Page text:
A reader has been asking me to put this patch online for a while now, so here it is : some kind of polyphonic synthesizer for electric guitar! It doesn’t require any midi pickup or any particular hardware, except a guitar, a sound card and a computer running Pure Data. All the magic happens thanks to the phase vocoding technique. The result is a sound that resembles that of an electric organ. You can also get a sound that could fit into a Boards of Canada track if you set the tremolo speed really slow.
A phase vocoder allows you to control the speed and pitch of a recorded sound independently. A famous application of it is for time-stretching. I encourage you to study Miller Puckette’s phase vocoder example in Pd’s audio examples (I07.phase.vocoder.pd).
My patch is largely based on this example for all the fft analysis and playback. The way it works is quite simple. A short sample of the incoming sound is recorded everytime the strings are plucked (that is, when the input is found to be higher than a sensitivity threshold). It is then played back with a speed of 0 (infinitely time-stretched). The pitch is either left unchanged, or made to oscillate around its initial value to get a tremolo effect.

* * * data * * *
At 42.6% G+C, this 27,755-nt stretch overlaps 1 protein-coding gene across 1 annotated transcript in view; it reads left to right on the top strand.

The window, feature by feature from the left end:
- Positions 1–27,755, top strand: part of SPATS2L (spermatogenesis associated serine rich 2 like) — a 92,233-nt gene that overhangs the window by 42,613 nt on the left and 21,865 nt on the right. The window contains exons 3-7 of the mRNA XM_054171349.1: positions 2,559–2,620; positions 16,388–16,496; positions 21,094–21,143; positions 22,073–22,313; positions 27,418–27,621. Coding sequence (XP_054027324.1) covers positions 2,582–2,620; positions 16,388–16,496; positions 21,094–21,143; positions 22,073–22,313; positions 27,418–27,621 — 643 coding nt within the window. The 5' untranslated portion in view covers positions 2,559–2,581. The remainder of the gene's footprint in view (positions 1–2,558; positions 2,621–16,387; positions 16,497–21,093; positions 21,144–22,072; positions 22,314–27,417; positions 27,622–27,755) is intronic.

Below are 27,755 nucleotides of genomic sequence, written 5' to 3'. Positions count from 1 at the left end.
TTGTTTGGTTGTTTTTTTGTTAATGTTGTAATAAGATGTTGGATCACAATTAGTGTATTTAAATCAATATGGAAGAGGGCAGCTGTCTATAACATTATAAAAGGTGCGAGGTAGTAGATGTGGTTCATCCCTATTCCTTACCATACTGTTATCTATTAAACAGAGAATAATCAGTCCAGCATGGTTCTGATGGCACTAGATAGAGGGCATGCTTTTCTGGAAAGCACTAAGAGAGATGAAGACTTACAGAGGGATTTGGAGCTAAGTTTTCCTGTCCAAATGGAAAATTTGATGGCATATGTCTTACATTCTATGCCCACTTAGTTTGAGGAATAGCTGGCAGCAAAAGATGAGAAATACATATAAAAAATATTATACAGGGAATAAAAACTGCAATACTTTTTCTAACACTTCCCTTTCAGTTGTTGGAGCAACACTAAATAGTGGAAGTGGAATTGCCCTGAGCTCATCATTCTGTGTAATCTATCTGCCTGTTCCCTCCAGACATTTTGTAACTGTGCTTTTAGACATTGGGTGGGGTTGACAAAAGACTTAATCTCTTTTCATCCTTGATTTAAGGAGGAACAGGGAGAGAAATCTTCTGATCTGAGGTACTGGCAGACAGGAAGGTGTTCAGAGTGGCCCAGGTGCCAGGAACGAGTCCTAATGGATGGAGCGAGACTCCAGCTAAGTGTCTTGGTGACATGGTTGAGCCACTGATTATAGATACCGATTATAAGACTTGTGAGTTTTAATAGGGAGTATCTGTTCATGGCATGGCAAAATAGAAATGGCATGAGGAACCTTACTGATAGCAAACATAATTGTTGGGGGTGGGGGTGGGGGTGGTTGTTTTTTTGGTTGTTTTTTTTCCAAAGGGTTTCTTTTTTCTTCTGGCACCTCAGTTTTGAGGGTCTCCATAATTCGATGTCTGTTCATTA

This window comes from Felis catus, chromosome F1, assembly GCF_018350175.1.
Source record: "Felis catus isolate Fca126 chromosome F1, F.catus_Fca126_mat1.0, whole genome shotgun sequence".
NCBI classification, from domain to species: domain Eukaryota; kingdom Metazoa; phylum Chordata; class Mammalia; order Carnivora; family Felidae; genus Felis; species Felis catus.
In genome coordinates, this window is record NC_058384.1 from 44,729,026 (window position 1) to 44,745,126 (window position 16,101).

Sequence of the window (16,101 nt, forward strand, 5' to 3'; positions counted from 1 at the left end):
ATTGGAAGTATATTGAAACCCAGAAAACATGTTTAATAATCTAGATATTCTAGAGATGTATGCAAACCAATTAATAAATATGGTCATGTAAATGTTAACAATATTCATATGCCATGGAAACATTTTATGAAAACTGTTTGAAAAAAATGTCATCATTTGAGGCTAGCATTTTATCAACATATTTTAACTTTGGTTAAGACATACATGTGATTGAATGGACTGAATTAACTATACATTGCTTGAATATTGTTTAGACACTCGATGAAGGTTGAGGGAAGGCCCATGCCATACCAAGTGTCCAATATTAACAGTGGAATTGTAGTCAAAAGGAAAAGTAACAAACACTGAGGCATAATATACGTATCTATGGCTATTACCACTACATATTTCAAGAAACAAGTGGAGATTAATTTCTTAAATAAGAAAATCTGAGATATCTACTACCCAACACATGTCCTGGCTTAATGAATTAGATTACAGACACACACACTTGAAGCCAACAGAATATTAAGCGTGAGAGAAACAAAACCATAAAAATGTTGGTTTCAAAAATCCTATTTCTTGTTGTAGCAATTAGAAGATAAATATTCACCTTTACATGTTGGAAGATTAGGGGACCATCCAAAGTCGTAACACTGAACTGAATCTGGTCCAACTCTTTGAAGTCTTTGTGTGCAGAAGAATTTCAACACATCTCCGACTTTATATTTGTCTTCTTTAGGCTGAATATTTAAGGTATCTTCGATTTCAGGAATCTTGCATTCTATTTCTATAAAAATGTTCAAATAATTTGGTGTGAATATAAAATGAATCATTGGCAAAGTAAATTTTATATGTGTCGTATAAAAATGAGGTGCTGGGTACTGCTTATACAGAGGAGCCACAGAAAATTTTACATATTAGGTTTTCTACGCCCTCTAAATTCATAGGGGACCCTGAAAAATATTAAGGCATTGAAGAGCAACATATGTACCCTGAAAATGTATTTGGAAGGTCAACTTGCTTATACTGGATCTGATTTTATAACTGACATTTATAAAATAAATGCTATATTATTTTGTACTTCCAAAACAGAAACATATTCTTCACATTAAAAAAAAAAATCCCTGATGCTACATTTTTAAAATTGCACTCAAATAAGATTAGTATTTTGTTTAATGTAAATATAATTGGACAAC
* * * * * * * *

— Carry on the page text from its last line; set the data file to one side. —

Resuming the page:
You may have to adjust the sensitivity depending on your guitar and on the strength of your playing. The lower the sensitivity, the higher the chances that Pd will think the strings have been plucked when they have not (changing the pickup or turning a noisy volume button can cause this behaviour).
Also, you have to understand that the sound is actually synthesized within Pd. Once a sample is recorded, you can’t control the playback with your guitar (volume, vibrato…). All you can do is play another note or chord that Pd will record and playback.
Finally, the portamento thing is quite fun with chords, but still very experimental and not very reliable at all…
You can get the patch here.
Here’s a sound sample.